This editorial is simultaneously published in Simulation in Healthcare, Advances in Simulation, and Journal of Surgical Simulation.
Imagine that the medical and nursing directors of the intensive care unit (ICU) and the director of patient safety had come to you, after an unfortunate clinical incident, with the opportunity to conduct some interprofessional teamwork simulation sessions in the ICU. You arrived with an agreed upon scenario, conquered the logistical barriers, hauled the equipment to the unit, and had been mentally rehearsing an engaging debriefing during a sleepless night. With the agreement of the ICU leadership team, you decided to use only real medications and supplies because this would be more realistic and you generally have a bad feeling about bringing fake things into a patient care area. “What about narcotics, other controlled substances, and expensive or scarce medications?” the nursing director asked. “Oh, let's make an exception for those. We will use prelabeled syringes filled with water,” you had replied quite reasonably.
Later that day, you basked in the glow of a fantastic simulation and debriefing and all of the positive comments of the participants about their experience. The smiles on the leadership's faces had spoken volumes—high fives all around.
Three days hence you are called to the medical director's office where you learn that one of the simulated syringes of fentanyl, authentically labeled, wound up in the scrub jacket pocket of an anesthesiology trainee. He went to the operating room after the ICU scenario and took care of a young child for her surgery. Somehow, he had inadvertently given the tap water “fentanyl” instead of the syringe filled with the real medication he had so dutifully signed out and prepared. The child, probably because of the antibiotic prophylaxis for surgery, has not shown any sequelae so far. The anesthesiology trainee is devastated. The parents of the patient were informed and are upset. Incident reports have been filed, the surgeon is livid, and the chief of anesthesiology has complained to the hospital president. An internal investigation has been initiated. The Drug Enforcement Agency and the Food and Drug Administration are to be informed. How do you feel?
Although this is an imagined scenario, the possibility of simulation-related mishaps resulting in patient, participant, staff, or bystander harm is a real one. A number of incidents have been reported in the literature anecdotally.1,2 One such incident has stood out in which simulated intravenous fluid was administered to multiple clinic patients, possibly resulting in the death of one.3,4 However, more have been described verbally to us because we have discussed the issue of simulation safety with our colleagues. The hazard seems to be genuine and merits a systematic approach to identifying and mitigating this safety risk of simulation.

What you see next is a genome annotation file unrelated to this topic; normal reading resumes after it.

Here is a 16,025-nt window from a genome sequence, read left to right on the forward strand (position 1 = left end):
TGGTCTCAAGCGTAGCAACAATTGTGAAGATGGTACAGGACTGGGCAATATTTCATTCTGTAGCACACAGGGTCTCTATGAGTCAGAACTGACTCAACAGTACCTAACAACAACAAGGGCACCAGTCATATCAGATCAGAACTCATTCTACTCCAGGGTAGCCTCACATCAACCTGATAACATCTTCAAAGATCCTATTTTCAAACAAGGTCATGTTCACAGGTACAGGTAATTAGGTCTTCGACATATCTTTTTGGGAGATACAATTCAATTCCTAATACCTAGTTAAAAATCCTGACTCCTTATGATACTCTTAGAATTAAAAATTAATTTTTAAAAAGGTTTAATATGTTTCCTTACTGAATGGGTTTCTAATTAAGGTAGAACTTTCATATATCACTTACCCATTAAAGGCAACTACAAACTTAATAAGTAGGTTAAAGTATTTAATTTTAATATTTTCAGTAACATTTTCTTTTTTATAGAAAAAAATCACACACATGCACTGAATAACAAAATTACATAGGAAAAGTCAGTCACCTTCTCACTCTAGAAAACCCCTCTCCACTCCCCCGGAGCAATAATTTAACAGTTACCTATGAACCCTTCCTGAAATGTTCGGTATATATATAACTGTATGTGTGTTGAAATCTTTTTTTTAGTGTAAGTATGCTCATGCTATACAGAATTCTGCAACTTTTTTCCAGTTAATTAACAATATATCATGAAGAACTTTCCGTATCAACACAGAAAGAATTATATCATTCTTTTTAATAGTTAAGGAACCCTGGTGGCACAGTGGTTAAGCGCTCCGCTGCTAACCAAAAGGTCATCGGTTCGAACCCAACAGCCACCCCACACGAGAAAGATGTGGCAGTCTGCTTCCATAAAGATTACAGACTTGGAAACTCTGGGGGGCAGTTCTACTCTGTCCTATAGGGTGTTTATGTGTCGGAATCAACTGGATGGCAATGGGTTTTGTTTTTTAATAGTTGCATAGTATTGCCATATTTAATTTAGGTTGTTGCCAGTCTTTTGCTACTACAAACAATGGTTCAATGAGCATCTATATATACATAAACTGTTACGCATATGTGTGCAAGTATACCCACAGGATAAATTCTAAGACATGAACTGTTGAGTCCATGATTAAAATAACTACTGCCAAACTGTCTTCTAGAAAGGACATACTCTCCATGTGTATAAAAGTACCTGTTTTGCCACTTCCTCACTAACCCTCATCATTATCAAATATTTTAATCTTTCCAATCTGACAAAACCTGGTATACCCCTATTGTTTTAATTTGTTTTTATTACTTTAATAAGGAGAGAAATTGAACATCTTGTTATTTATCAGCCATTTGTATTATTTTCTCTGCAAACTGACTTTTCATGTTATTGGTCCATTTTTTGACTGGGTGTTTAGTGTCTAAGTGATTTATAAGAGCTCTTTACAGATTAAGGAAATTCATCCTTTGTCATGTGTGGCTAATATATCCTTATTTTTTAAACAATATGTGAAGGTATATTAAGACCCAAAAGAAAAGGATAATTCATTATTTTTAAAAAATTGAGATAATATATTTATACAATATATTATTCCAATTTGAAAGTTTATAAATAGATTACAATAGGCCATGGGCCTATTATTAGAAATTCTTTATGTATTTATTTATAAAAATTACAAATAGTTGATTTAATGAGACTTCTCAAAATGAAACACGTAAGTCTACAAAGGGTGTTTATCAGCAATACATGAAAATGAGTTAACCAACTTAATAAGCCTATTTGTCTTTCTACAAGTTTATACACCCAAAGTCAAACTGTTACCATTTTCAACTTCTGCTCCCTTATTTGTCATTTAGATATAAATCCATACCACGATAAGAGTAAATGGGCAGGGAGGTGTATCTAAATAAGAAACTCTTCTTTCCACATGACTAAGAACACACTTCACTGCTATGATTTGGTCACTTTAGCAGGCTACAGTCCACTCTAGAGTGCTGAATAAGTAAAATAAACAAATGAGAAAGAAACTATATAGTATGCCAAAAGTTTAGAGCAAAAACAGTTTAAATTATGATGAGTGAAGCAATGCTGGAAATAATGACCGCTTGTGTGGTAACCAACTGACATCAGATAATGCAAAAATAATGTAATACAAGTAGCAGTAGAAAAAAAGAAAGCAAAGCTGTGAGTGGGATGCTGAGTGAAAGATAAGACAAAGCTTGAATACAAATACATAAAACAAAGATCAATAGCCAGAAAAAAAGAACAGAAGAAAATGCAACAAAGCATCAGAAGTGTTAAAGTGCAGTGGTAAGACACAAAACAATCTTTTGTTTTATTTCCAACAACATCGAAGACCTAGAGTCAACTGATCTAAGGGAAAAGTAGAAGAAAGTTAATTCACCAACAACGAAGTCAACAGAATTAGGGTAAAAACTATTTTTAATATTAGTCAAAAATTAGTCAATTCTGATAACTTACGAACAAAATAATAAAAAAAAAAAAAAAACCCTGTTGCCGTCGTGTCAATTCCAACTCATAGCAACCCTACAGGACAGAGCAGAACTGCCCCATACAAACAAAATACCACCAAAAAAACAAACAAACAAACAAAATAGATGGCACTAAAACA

Medications and supplies intended for use in the clinical environment and simulated ones intended to be used in the educational setting have potential to become interchanged and used for the wrong purpose. The range of potential mishaps is wide: from the medication errors described above to nursing or medical student practicing injections on each other using unsterile educational supplies. They could be obvious, like mistakenly leaving a liter of simulated intravenous antibiotic behind after an in situ exercise or subtle, such as first-responder participants diverting water-refilled ampules or expired medications to restock their supply bags. They could lead to quite dangerous incidents like the injection into a thumb joint of a simulation participant of 300 μg of epinephrine from an erroneously operated autoinjector to a less serious interchange of a medication past its expiration date.
Such risks are not limited to medications and fluids. Devices modified in some way for simulation and real equipment used in the simulation environment have potential to be confused or exchanged with resulting harm to patients. Defibrillator cables designed for use on mannequins are commonly used and could find their way onto a crash cart intended for patient use. Use of a wall-mounted automated external defibrillator in a facility to use in a simulation could leave clinicians without it when actually needed for a cardiac arrest.
Institutional systems can be misused during simulations that can lead to violations of safe practice. Many resources such as resuscitation teams, extracorporeal membrane oxygenation teams, blood bank, first responders, and uninvolved individuals have been mistakenly called during a simulation exercise. It was reported to us that during a simulation, one participant, unnoticed, called the hospital operator to report a cardiac arrest and invented a room number in another building in the hospital. It took hours to untangle the mess it caused. In another incident, an obstetrician serving as a simulation center director called a colleague for help when faced with two patients arriving in the clinic with rare obstetrical emergencies. The colleague only came reluctantly because she thought the whole thing was a simulation.